Harutoshi Fukui & Daisuke Ono Interview

Space Battleship Yamato 2202,
Soldiers of Love

Daisuke Ono, voice of Susumu Kodai
Harutoshi Fukui, series composition

“The meaning of Yamato
starting on a voyage now”

Weekly Asahi, February 14, 2017. See all the pages from this magazine here

Interviewer: Space Battleship Yamato 2202, Soldiers of Love is the sequel to the big hit Yamato 2199, to be shown in theaters.

Fukui: After 2199 was over, Mr. Ono saw the original Space Battleship Yamato for the first time.

Ono: Yes, but I haven’t seen the movie that picked up from there, Farewell to Yamato, Soldiers of Love.

Interviewer: 2202 is based on Farewell, which premiered in 1978, and this will be the first of seven chapters, composed of episodes 1 and 2.

Fukui: Did you not see Farewell because you had a feeling of “repeat mission”?

Ono: That’s right. I sort of felt like that.

Fukui: If you haven’t, then you haven’t.

Ono: But when 2199 ended, there was a tremendous sense of accomplishment after finishing a journey with a really big mission. When it comes to the story of 2202, we board Yamato again, and I frankly wondered why I have to board Yamato again. However, when the crew of 2199 gathered at the recording studio, I realized that I had taken a trip with these people and I was happy to go on a new one. To me, the recording studio looks like Yamato‘s bridge. There’s a mechanical mixing table, and there’s sound supervisor Tomohiro Yoshida sitting there.

Fukui: It’s the captain’s seat.

Ono: He’s the captain of the recording. The crew of actors gathers together under the captain. If I think of it that way, you and Director Nobuyoshi Habara are in the Wave-Motion Engine position.

Fukui: Side by side chief engineers?

Ono: Maybe so. In the crew there is Yoshitada Otsuko as Shiro Sanada and Takayuki Sugao as Captain Okita. Shigeru Chiba is Doctor Sado, and Mugihito as Hikozaemon Tokugawa. They bring a sense of peace and stability. It’s as if it’s enough for them to just be there.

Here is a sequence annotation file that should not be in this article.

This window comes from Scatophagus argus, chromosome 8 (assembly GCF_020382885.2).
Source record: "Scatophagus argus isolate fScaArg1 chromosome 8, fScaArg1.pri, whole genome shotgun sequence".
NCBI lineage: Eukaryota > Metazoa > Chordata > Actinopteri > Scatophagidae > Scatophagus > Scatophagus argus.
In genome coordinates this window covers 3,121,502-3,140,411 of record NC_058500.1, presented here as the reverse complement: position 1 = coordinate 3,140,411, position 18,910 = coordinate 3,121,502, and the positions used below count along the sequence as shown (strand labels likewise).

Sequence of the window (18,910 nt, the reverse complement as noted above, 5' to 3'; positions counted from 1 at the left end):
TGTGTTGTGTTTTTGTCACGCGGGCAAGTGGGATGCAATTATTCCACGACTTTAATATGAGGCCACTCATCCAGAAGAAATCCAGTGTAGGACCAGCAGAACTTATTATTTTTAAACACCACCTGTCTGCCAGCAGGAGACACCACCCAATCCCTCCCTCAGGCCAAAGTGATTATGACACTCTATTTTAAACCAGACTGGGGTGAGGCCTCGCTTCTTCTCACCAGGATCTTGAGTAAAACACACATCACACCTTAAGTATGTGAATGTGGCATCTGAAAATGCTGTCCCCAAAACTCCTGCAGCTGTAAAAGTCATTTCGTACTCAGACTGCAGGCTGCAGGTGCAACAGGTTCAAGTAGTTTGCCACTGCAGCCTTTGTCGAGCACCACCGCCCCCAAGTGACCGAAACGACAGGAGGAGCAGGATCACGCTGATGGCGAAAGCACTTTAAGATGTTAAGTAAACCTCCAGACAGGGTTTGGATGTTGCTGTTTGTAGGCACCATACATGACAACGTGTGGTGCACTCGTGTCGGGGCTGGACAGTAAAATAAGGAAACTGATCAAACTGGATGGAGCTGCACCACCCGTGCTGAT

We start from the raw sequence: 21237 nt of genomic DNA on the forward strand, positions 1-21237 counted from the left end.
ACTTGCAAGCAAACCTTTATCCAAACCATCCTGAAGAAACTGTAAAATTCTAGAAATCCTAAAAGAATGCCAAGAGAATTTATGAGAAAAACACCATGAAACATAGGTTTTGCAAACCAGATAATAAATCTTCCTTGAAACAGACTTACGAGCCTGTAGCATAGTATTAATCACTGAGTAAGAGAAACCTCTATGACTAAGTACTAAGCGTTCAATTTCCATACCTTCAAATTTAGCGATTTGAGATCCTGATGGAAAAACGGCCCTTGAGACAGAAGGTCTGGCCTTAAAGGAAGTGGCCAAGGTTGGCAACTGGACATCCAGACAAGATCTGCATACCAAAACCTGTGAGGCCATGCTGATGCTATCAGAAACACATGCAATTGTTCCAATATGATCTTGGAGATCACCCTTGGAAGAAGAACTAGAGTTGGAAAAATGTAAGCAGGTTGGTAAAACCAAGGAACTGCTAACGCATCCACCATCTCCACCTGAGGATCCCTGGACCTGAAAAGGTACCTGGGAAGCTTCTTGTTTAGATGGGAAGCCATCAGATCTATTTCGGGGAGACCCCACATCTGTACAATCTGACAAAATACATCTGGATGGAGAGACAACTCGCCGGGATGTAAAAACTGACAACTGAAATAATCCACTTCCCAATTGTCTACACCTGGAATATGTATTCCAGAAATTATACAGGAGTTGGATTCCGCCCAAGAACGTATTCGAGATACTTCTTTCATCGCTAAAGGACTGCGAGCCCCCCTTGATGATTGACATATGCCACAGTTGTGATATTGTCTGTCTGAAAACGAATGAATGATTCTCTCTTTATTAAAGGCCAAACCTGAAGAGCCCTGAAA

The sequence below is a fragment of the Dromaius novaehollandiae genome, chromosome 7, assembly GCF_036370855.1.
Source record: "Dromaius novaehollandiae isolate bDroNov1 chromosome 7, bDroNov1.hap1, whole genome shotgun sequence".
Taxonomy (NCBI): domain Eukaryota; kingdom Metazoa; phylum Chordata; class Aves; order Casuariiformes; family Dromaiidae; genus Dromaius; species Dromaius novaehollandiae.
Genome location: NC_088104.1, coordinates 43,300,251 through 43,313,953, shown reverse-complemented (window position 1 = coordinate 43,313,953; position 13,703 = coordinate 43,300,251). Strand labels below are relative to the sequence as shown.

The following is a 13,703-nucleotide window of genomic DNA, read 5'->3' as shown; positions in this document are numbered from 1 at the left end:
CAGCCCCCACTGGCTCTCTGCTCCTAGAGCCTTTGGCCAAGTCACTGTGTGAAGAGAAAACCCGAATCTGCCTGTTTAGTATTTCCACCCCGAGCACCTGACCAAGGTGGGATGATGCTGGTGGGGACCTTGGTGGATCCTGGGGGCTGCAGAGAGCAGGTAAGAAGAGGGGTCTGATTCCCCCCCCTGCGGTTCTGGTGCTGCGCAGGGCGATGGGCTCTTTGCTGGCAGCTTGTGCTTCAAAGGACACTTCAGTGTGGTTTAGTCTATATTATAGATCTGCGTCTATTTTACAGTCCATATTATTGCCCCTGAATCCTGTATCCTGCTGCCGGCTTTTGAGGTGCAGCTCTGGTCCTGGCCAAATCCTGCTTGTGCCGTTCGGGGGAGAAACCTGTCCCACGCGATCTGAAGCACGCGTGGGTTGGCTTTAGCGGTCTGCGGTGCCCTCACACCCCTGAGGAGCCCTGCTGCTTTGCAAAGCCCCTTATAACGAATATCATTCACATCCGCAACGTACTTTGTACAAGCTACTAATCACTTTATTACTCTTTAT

Fukui: That’s enough of an honor at this point.

Ono: On the other hand, there are the younger actors, Masato Kokubun as Aihara and Kenji Akabane as Nanbu, who bring a strong sense of fun to participating in Yamato.

Fukui: Being connected to this is a good thing for a voice actor’s career, isn’t it?

Ono: There’s the generation that knows Yamato from the past and the generation that’s getting to know it now. When I realize we’re getting on the same ship, it gives me an emotional charge. With this crew, I can accomplish what I need to accomplish. There is no anxiety about the recording of 2202.

Fukui: Why did you watch Yamato only after 2199 was over?

Ono: As Susumu Kodai, my thought was that I didn’t want to start the trip if I knew the ending. If I knew the original work, it would have diluted the excitement and surprise about what was to come, and I wanted to play it objectively. I thought that if I wanted to give the sense of being affected the same as Susumu Kodai, it was important not to know the ending. I decided to take in the old work after we were finished.

Fukui: I also wanted to play it as, “What the hell is going on here!?”

Ono: It was completely like that at the stage where we recorded the first episode. Since I had this feeling of resentment and anger for some reason, I went on a journey as a man. Just like Susumu Kodai, I felt that we had to do it.

Interviewer: Three years have passed since 2199.

Fukui: I think those three years have been very stressful for Susumu Kodai. However, you can’t show that stress around your subordinates. When I think about what has happened to him, It seems like it must be heavy.

Ono: That’s right.

Fukui: What kind of voice would come from Mr. Ono when he is placed in an unreasonable situation like Susumu Kodai? In fact, a really good voice came out from that. (Laughs)

Ono: Thank you very much. (Laughs) I also thought those would have been three very stressful years. Susumu Kodai’s humanity should not have changed, and while he is responsible for his subordinates, of course there is also a vigorous side to him. There are a lot of parts I can compare with myself.

Fukui: With yourself?